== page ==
Idir Ouahes

18th January 2016 to 20th April 2016

ARA101/POL1023 Politics and Economy of the Contemporary Middle East

28th September 2015 to 12th December 2015

ARA2020- Contemporary Theories of World Politics

This mid-level undergraduate course introduced a mix of politics and history students to the core International Relations "Theories". Among the conceptual approaches to inter-state relations covered were: the panoply of rationalist approaches, from (neo)realist and (neo) liberal/functional; approaches rooted in other disciplines such as social psychology; gender and feminist readings of IR and social constructivist approaches.

Example seminars can be found here and here. I had office hours responsibilities and marked over 75 individual essays as wells as exams.


28th September 2015 to 11th December 2015

ARA2170/2171- History of the Modern Middle East

This second year undergraduate course examines the modern history of Middle East, ranging from Ottoman times through the nationalist period and up to the Iranian Revolution in 1979.

Example Seminars can be consulted here, here and here.

I was also given the opportunity by the course convenor, Dr. Alam Saleh, to guest lecture one of the week's themes, on the Middle East Mandates.

I had office hours responsibilities and marked over 20 individual essays as well as exams.

28th September 2015 to 11th December 2015

HIH1400- Making History

This course is an introduction to the methods and questions of history writing in the framework of a group assignment. Students work together in groups of four to write a co-edited group essay which they are marked on, with each sub-section being individually written. The essays outline historiographical debate on a selected theme: British Empire and economics in the 19th century, Violence in French and independent Algeria, The World War Treaties and the Making of the Modern Middle East, the Orientalist debate. Students also prepare a final group presentation outlining their findings. Some examples seminars can be found here and here.

The course therefore encourages team-work as well as historiographical skills.

I had marked 4 group written essays from 16 students.

12th January 2015 to 10th April 2015

ARA101/POL1023 Politics and Economy of the Contemporary Middle East

This is an introductory survey course in Politics. It is convened by Dr.Omar Ashour with guest lectures from various lecturers in the department of Politics and Institute of Arabic and Islamic Studies including Dr. William Gallois, Prof. Ilan Pappé, Dr. Marc Valeri & Dr. Michael Axworthy.


I teach three tutorial groups each made up of around 20 students.

  • I make use of a range of teaching techniques in order to familiarise them with the region, its politics and history.
    • I prepare short presentations of my own, one of which can be accessed here. These supplement the hour long lectures.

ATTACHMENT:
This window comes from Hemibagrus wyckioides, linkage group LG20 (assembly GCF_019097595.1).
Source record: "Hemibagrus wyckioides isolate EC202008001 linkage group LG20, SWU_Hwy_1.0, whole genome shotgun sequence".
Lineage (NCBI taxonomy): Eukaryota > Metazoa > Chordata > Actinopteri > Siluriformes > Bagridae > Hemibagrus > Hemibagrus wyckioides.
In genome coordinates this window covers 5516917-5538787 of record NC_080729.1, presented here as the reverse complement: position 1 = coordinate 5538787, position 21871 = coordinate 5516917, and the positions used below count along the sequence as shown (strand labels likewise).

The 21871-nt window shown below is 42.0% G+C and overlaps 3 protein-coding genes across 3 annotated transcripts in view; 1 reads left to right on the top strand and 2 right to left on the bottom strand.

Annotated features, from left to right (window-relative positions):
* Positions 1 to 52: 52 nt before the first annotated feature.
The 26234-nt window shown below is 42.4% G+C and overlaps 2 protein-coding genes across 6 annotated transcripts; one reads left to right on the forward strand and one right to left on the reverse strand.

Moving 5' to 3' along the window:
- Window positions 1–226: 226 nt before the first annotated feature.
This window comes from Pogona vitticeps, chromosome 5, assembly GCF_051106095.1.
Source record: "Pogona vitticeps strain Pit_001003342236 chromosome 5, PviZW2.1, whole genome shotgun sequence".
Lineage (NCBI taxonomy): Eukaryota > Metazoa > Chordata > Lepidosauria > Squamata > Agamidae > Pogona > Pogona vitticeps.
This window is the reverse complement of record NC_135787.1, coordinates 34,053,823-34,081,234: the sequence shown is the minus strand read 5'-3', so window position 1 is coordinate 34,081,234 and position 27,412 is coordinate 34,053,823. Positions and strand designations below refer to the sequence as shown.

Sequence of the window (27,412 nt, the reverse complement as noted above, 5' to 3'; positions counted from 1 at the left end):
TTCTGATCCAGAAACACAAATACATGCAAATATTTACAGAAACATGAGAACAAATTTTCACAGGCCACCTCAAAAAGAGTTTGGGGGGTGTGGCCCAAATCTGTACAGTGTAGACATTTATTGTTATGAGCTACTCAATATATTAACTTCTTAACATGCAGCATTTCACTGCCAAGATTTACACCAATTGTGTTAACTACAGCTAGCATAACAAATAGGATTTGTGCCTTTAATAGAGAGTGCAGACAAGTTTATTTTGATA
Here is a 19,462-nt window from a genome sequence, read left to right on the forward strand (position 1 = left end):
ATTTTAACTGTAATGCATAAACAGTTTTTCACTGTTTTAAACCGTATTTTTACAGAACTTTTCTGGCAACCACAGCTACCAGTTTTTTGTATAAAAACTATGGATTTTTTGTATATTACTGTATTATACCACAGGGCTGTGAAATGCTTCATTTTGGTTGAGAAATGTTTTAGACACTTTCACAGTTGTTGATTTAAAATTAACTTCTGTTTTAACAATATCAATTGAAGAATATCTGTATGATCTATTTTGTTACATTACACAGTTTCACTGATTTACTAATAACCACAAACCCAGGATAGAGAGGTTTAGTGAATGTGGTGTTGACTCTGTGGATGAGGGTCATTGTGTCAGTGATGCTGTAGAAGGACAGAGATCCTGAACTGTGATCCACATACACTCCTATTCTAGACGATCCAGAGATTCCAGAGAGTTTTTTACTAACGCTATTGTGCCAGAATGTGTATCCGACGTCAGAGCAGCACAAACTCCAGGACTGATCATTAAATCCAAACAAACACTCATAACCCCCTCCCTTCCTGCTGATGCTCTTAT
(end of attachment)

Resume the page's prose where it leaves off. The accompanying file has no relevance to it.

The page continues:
• Students must prepare a presentation of their own, I then encourage them to discuss as a class.
    • I use other techniques, often opening the class with a 'Photo Quiz' (example) which encourages the students to share what they know of a political party or personality. I have also used a quiz in pairs (example) in which the students test one another's knowledge. Finally I've used flags to create Model United Nations atmosphere in the classroom during which the students must consider their official stance on diplomatic issues. 
    • In our first class, I distributed a readings supplement to encourage the students' analysis. See this sample.
    • Halfway through our seminars I asked my students for feedback, which I used to tailor the sessions to their needs. Among the feedback was:
      • "Photo quiz is more interactive"
      • "[Student and tutor] presentations also helpful for understanding basic parts of the topic in [a] different way than before"
      • "Presentations are really good (better than lectures even)"
      • "Nothing is missing. Good but maybe more IR theory?"
      • "Quizzes are good"
      • "Good detailed feedback [from tutor] on [essay] plan".
    • In the formal feedback through the University's records I received positive ratings such as:
      • "Idir is an excellent tutor, very knowledgable, helpful, enthusiastic."
  • I have office hours responsibilities and have helped students prepare their presentations and structure their essays.
  • I have responsibility for marking c. 60 essays (twice) which count for the assessment of the module.


14th November 2014 to 18th February 2015

Teacher Training

I completed the first stage of the  Learning and Teaching in Higher Education (LTHE) programme in November 2014 (info)

  • This consisted of a full day session in teaching practices, including the use of audio-visual and interactive tools

I completed LTHE Level 2 (info) in February 2015.

  • This consisted of three half day sessions
  • The last session included a 15 minute micro-teaching exercise. You can consult my microteaching presentation, on colonial Algeria, here and the cloze assignment for the students here.

Following this, I will undertake the necessary steps, including a short dissertation, to complete a Masters Level assignment in LTHE (info)

  • As part of this I have observed and will be observe by Professor Marc Valeri. 
  • I have also kept a record of my teaching.
  • I will submit a 2000 word essay on teaching techniques.
  • I will pass an oral exam, preferably in late March 2015.

This will make me an Associate Fellow of the Higher Education Academy (AFHEA) and put me on the path to gain a Postgraduate Certificat in Higher Education (PGCHE).